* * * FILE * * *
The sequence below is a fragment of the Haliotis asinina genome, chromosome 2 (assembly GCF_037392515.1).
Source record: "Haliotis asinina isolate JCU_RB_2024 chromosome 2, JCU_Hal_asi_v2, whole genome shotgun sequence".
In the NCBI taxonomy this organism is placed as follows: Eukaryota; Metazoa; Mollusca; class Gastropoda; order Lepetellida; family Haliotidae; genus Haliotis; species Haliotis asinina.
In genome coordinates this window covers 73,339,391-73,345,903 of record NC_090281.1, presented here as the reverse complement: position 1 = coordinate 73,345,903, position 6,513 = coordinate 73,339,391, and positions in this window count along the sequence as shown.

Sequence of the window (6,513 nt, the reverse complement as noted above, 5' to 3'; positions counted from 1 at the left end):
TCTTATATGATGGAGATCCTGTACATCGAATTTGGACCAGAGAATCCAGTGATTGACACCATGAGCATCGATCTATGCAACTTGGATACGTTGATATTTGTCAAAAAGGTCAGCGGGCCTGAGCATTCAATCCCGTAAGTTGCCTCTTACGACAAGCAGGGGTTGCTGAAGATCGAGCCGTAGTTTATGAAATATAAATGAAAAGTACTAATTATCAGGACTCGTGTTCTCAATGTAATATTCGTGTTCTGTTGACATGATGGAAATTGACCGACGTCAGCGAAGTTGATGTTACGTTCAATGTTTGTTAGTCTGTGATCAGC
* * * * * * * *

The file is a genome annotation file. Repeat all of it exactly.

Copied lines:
The sequence below is a fragment of the Haliotis asinina genome, chromosome 2 (assembly GCF_037392515.1).
Source record: "Haliotis asinina isolate JCU_RB_2024 chromosome 2, JCU_Hal_asi_v2, whole genome shotgun sequence".
In the NCBI taxonomy this organism is placed as follows: Eukaryota; Metazoa; Mollusca; class Gastropoda; order Lepetellida; family Haliotidae; genus Haliotis; species Haliotis asinina.
In genome coordinates this window covers 73,339,391-73,345,903 of record NC_090281.1, presented here as the reverse complement: position 1 = coordinate 73,345,903, position 6,513 = coordinate 73,339,391, and positions in this window count along the sequence as shown.

Sequence of the window (6,513 nt, the reverse complement as noted above, 5' to 3'; positions counted from 1 at the left end):
TCTTATATGATGGAGATCCTGTACATCGAATTTGGACCAGAGAATCCAGTGATTGACACCATGAGCATCGATCTATGCAACTTGGATACGTTGATATTTGTCAAAAAGGTCAGCGGGCCTGAGCATTCAATCCCGTAAGTTGCCTCTTACGACAAGCAGGGGTTGCTGAAGATCGAGCCGTAGTTTATGAAATATAAATGAAAAGTACTAATTATCAGGACTCGTGTTCTCAATGTAATATTCGTGTTCTGTTGACATGATGGAAATTGACCGACGTCAGCGAAGTTGATGTTACGTTCAATGTTTGTTAGTCTGTGATCAGC